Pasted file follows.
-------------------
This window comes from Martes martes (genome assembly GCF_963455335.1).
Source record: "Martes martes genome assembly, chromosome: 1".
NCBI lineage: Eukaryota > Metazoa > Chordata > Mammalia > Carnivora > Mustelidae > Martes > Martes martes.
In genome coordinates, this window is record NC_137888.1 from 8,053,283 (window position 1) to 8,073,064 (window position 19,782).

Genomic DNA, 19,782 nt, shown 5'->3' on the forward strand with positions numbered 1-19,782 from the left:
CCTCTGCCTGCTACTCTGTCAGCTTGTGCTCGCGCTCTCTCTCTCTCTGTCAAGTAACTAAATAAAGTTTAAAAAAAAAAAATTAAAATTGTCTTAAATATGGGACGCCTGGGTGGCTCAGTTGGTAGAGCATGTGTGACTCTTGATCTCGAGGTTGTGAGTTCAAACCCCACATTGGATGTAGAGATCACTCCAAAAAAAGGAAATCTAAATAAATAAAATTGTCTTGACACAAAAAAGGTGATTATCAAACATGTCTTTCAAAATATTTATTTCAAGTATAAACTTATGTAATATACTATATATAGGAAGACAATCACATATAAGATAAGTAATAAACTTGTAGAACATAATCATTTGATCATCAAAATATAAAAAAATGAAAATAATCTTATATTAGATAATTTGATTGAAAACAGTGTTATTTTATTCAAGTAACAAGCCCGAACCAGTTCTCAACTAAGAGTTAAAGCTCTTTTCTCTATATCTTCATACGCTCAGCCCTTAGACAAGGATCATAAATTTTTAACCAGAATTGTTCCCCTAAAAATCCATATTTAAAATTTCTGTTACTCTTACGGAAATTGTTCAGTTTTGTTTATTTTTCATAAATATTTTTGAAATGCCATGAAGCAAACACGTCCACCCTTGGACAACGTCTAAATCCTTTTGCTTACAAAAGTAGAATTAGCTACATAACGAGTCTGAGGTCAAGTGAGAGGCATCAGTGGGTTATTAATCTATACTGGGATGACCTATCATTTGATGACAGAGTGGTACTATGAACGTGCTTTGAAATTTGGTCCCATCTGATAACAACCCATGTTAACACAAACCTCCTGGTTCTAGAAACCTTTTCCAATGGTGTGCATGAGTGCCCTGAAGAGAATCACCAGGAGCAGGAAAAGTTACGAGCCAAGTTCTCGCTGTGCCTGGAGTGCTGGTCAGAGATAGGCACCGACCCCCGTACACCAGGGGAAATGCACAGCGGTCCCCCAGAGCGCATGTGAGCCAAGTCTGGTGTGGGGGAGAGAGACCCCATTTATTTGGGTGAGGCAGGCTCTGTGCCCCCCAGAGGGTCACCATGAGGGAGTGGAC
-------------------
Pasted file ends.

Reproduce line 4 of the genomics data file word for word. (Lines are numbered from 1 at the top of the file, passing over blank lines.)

In genome coordinates, this window is record NC_137888.1 from 8,053,283 (window position 1) to 8,073,064 (window position 19,782).